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It is a difficult balance, but it's not only fairy tales we're talking about. In fact, since fairy tales are often SO strait forward about the fact that they're just stories, I don't think they do nearly as much damage. After all, most little girls these days don't honestly believe that a white knight will ride up on a horse and slay a dragon for them.
It is the more insidious fantasies that are troublesome, and we surround our kids with them. I hate the pick on TV, but because of the sheer quantity of the exposure alot of kids get, it is one of the worst. It isn't what happens in the main story lines of the TV shows that's really all that bad, the problem typically lies in the things they show as being in the background. It can be hard for kids to realize the background is, in fact, part of the story. Instead, they see shows as a story set in a realistic background. Then, what sorts of things do we see in the background? Well, for one thing, there's almost always TONS of sex! Almost everyone in the show is absolutely beautiful, even when they're just waking up, just going to bed, or even sick! Bad things, like losing jobs, happens to people all the time, yet somehow they never have to move out of their homes or seriously cut back on their lifestyles in any way. In fact, even though some characters routinely whine about money, we never actually see them struggling with it. They still live in nice places, typically houses with a bedroom per person, there is always food on the table, and usually enough money left over for lots of scenes in the shows favorite bar/restaurant/coffee shop, etc. Almost all tangential characters are one dimensional, either good or bad. There are just so MANY things...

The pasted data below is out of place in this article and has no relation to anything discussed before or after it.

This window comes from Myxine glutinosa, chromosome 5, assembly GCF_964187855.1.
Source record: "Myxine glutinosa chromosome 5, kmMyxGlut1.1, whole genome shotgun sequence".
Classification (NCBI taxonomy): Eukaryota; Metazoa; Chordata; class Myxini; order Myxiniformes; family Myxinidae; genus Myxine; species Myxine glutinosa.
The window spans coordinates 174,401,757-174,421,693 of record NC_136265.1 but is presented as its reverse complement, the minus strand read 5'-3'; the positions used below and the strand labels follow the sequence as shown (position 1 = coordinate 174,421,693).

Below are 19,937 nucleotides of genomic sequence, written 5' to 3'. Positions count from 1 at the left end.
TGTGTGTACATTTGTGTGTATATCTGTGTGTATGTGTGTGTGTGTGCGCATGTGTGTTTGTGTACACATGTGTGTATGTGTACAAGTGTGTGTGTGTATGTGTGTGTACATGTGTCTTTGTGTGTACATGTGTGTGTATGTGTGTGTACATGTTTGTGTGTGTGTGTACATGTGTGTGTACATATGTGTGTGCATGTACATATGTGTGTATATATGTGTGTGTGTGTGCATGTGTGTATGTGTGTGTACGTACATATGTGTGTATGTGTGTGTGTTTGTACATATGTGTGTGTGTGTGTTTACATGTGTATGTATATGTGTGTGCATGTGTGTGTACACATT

And then, of course, we have things like "reality TV" and magazines that portray themselves a "reality" when they're really just even more fantasy. That blurs the lines considerably.
True out and out fantasy can still be useful for kids. For one thing, it often happens outside a world the child can see around them, so there can truly be more focus on the story line with less "involuntary messages" from the scenery. Even complex fantasy still sets up a world where problems can be easily identified, even if they're not easily solvable. It can give kids a way to learn to analyze problems, even if the problems they're looking at are extremely far fetched.